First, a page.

Kelsey Brookes

by Sunday, May 12, 2013

 

Brookes is a former biochemist who attributes his raw style to an education system “that refuses to teach scientists to draw.” He abandoned biochemistry because, “I thought I was going to be there for a few months to get myself some money. Three years later I was left wondering if I had become what I always despised – the funny guy at the water cooler … except not so funny. I was the confused, not so funny guy at the water cooler.” Science’s loss is art’s gain. The work’s potency arguably lie’s in the way its clash of ancient and ultra-modern references downplay the sex and death, which are featured heavily in the work. Brookes describes his art as “an unrefined and, some would say, unskilled mix of sex, comedy and animals which is derived from a true passion for all three, except not necessarily all at the same time.”

 
Kelsey Brookes work exhibits a strong and unique interplay with figure, abstract forms and text. Brookes’ work increases the sense of awe and wonder found in his signature style with a “loosening” of the figure – where once the female forms had sharply defined contours and rendered details, they are now symbolic canvases for his seemingly limitless constellation of brightly colored micro scenes and characters. The work presents a captivating aura – from a far the small characters, shapes and patterns read as a more or less abstract swirl of color. Up close, the smiley faces and characters engage in all sorts of activity rewarding the careful viewer with a clear sense of joy. This plethora of reference points is usually executed with a central figure surrounded with an aura of objects, animals and plants.
Brookes has been featured in numerous pop culture and design publications such as GQ, Modern Painters, Paper, Juxtapoz, Beautiful Decay, Dazed and Confused, Re:Up, and HUCK. The artist has also teamed up for illustration work with the likes of RVCA, VANS, and Insight 51 as well as musical sensation Grand Ole Party. Brookes’ work is also embraced by the California surf-scene, something that devours his free time.

 

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Kelsey Brookes

by Tuesday, January 24, 2012

 

Kelsey Brookes (1978)  is a former biochemist who attributes his raw style to an education system “that refuses to teach scientists to draw.” He abandoned biochemistry because, “I thought I was going to be there for a few months to get myself some money. Three years later I was left wondering if I had become what I always despised – the funny guy at the water cooler … except not so funny. I was the confused, not so funny guy at the water cooler.” Science’s loss is art’s gain.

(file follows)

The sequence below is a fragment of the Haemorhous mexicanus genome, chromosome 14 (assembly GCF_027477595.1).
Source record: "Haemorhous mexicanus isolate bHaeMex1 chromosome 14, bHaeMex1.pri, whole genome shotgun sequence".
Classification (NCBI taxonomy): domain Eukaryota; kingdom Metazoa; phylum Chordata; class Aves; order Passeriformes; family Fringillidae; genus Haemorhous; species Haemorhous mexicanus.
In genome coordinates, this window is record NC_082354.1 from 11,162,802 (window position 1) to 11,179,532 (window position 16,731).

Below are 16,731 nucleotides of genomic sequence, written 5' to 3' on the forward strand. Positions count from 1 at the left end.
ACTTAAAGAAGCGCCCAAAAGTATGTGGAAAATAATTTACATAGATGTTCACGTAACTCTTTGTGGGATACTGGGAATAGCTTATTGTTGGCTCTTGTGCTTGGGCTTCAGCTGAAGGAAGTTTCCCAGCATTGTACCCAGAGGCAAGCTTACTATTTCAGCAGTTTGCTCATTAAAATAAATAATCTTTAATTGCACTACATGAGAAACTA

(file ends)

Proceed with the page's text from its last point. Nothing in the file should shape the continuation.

The work’s potency arguably lie’s in the way its clash of ancient and ultra-modern references downplay the sex and death, which are featured heavily in the work. Brookes describes his art as “an unrefined and, some would say, unskilled mix of sex, comedy and animals which is derived from a true passion for all three, except not necessarily all at the same time.”

Kelsey Brookes work exhibits a strong and unique interplay with figure, abstract forms and text. Brookes’ work increases the sense of awe and wonder found in his signature style with a “loosening” of the figure – where once the female forms had sharply defined contours and rendered details, they are now symbolic canvases for his seemingly limitless constellation of brightly colored micro scenes and characters. The work presents a captivating aura – from a far the small characters, shapes and patterns read as a more or less abstract swirl of color. Up close, the smiley faces and characters engage in all sorts of activity rewarding the careful viewer with a clear sense of joy. This plethora of reference points is usually executed with a central figure surrounded with an aura of objects, animals and plants.

Brookes has been featured in numerous pop culture and design publications such as GQ, Modern Painters, Paper, Juxtapoz, Beautiful Decay, Dazed and Confused, Re:Up, and HUCK. The artist has also teamed up for illustration work with the likes of RVCA, VANS, and Insight 51 as well as musical sensation Grand Ole Party. Brookes’ work is also embraced by the California surf-scene, something that devours his free time.

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